This story is sponsored by HCG
The course of Dr Keerti Tewari’s life has changed more than once over the years. Although a trained doctor, she never practised medicine and decided to join the Civil Services. The former Bengaluru resident, who has called Delhi home since September 2013, was to face a far bigger challenge in 2007. “I was diagnosed with breast cancer on May 14, 2007. You know how there are some dates that will always stay with you. This is one of those.”
Her first reaction was one of complete terror. “I thought I was going to die.”
Then followed loads of self-pity. She asked herself, “Why me? What did I do to deserve this?” There was also that all-too-familiar sense of being in denial when she desperately hoped that the report wasn’t hers and that they had mistakenly given her someone else’s.
“I was afraid that I would never see my daughter Asavari grow up. She was only nine at the time. She was sitting next to me when I told her about my diagnosis. I hugged her and started crying. Seeing me cry, she started crying too. Then, she asked me why I was crying and I told her that I had a serious illness and that I did not know if I would survive.”
“She said, ‘But I thought you had a lump in your breast.’ When I told her it was breast cancer, she pulled away and asked me to stop crying. She told me that Australian popstar Kylie Minogue had breast cancer years ago, and that she had seen her perform at a concert recently. She said if Kylie could recover, so could I. She never let me cry after that. If she saw me crying, she would say, ‘Crying doesn’t cure cancer.’ She was my biggest support.”
Keerti decided that she would not delay treatment for a moment. As soon as she got the report that the lump was malignant, she did rounds of several hospitals before finding a doctor she thought she could develop a rapport with. She started her first cycle of chemotherapy on May 21, 2007. The doctor prescribed Neoadjuvent chemotherapy – a course of treatment under which she had to undergo two cycles of chemotherapy first, followed by surgery, and four more cycles of chemotherapy. “This treatment helps the doctor see if the tumour is responding to the chemotherapy or not.”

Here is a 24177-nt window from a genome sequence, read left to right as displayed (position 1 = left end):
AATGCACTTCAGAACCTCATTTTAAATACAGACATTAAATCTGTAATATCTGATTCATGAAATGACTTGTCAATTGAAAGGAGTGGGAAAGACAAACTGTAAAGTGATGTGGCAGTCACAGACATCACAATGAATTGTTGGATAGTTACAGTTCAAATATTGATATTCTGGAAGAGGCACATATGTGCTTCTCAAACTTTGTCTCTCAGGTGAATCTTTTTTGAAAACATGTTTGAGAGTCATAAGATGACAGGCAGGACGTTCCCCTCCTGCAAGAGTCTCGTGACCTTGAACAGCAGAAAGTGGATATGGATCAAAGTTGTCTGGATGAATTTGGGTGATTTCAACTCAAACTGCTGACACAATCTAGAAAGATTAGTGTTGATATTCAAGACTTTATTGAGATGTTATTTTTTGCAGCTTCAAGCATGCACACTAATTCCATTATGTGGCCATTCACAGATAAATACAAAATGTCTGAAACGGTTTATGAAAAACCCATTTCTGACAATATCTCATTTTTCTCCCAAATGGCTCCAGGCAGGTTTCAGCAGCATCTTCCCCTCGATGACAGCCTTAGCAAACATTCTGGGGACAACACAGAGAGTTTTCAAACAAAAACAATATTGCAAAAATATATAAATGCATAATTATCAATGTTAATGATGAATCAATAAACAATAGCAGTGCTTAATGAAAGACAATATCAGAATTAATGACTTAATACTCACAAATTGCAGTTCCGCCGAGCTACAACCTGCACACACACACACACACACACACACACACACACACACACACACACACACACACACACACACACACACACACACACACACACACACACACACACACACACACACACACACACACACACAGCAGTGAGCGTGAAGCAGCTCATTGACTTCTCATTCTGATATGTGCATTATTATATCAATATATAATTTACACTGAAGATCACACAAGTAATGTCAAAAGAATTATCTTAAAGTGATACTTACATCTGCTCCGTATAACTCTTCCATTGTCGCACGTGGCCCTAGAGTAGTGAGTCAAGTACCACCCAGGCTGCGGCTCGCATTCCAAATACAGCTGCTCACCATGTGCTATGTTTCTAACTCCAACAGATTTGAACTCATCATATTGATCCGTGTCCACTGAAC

The side effects were very debilitating and often, Keerti felt like giving up chemotherapy. “I thought it was just not worth it, and that I could not go through all this physical and mental torture. But then I told myself that there was a silver lining; a light at the end of the tunnel. I felt I could not give up and I had to live for my child, my family, and myself. There were so many things that I wanted to do in my life, and I felt I hadn’t achieved anything. That resolve to go on helped me overcome what I was going through.”
Apart from her daughter’s precocious empathy, Keerti credits her family – husband Rakesh Tiku, parents and in-laws – and their unstinting support for helping her get through this trying time. She is particularly in awe of Asavari who, despite being so young at the time, kept dinning into her that breast cancer was curable and that she was going to be okay. “I was also fortunate to get very good doctors. They allayed my apprehensions and reassured me that there are so many ways and means to treat the cancer now.”
She also revived interest in painting to keep her mind diverted during this time. “I used to paint when I was in school and college. But over the years, as with most of us, I got caught up with my job and with family life, and had stopped painting. I picked it up again. Just the flow of the brush would help ease my anxiety, my pain.” She also read a lot during her treatment. Basically a fiction fan, she also read a lot of self-help books and listened to a lot of music to ease the stress.
With one of the most traumatic times of her life behind her, Keerti joined hands with three other survivors in Bengaluru to start the Pink Hope Cancer Support Group to help others cope with their treatment mentally and emotionally. “This was in 2009, and the group is still going strong and growing. We do a lot of counselling. Now that I am in Delhi, I do the counselling over the phone. While it started as a support group for breast cancer survivors, today the group has expanded and we have a lot of other cancer survivors helping out.”
Keerti underscores the importance of counselling. “When a doctor says you are going to be fine, you usually take it with a pinch of salt. But when you interact with someone who has been in your position, it really helps. Doctors don’t have the time to answer questions that are perceived as trivial, and patients are also hesitant to ask.” She cites an example about nails turning black during chemo. Now, to a doctor, that does not always matter if there are other signs that show improvement. “But for a woman, when she sees her nails turning black, she does not know if it is normal or not. She may be hesitant to ask. However, if I (as a survivor) tell her that nothing is wrong and that it will get better after chemo, she will believe me.”
She always tells people that the small things help you through the hard times. “Take it one day at a time and live from moment to moment. And never give up.”
Stressing the importance of early detection and treatment, Keerti says, “The most important thing to focus on in cancer is ‘can’…that you can do it and can overcome it. We have to remember that. I felt the most important thing, at least during my treatment, was my attitude. As long as I was weepy and crying and thinking that I was never going to get better, my body felt that way too. The day I decided that I was going to get over this, my attitude changed and I started feeling much better. I feel attitude is the most important aspect of recovery.”
If you have overcome cancer, or know someone who has, and can be an inspiration to others, log on to www.selfv.in to find out how to participate.